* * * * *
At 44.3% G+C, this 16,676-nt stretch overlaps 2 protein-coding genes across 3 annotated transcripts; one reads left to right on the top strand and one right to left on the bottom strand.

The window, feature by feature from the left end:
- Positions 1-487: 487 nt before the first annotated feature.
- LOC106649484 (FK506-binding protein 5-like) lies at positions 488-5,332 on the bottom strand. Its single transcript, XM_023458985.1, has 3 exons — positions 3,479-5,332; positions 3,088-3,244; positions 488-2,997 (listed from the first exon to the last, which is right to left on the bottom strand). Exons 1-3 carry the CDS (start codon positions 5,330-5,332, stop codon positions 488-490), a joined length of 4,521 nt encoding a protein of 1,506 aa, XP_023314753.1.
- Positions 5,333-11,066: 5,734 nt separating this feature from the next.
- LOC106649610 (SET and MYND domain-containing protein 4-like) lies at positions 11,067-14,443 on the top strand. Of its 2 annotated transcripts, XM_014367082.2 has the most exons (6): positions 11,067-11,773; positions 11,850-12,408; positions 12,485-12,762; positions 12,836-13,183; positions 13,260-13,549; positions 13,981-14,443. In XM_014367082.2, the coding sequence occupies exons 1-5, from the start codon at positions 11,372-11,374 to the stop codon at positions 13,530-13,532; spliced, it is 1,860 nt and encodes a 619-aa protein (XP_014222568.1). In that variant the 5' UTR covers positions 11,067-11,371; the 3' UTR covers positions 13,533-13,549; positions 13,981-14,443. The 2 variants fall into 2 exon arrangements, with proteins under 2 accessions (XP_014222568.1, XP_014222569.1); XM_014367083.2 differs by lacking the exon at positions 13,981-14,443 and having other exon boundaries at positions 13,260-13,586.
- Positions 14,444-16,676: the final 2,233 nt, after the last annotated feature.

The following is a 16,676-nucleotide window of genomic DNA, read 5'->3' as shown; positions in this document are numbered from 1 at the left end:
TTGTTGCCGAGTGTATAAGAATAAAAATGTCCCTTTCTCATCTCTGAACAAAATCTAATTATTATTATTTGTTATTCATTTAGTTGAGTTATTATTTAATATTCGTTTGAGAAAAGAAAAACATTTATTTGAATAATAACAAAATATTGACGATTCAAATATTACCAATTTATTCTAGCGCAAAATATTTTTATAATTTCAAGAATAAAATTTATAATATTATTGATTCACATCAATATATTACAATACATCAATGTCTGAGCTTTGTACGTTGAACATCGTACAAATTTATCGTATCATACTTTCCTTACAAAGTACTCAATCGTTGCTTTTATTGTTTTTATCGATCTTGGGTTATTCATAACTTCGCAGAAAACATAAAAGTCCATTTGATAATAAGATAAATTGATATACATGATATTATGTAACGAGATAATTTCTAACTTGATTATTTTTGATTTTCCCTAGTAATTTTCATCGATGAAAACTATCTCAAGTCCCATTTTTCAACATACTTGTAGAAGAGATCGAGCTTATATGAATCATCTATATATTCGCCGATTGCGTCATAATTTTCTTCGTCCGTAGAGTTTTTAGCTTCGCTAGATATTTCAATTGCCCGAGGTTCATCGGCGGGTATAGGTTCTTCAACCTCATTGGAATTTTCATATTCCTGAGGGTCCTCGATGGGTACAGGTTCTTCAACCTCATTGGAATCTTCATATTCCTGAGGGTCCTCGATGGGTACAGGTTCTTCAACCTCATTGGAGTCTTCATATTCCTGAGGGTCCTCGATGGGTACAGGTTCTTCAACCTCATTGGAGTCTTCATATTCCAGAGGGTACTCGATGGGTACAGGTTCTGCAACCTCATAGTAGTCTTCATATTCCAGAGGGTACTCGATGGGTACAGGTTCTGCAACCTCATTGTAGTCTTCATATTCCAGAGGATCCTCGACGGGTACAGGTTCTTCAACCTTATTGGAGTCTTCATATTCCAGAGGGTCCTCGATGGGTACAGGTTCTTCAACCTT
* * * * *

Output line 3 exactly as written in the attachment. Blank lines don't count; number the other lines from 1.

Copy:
- Positions 1-487: 487 nt before the first annotated feature.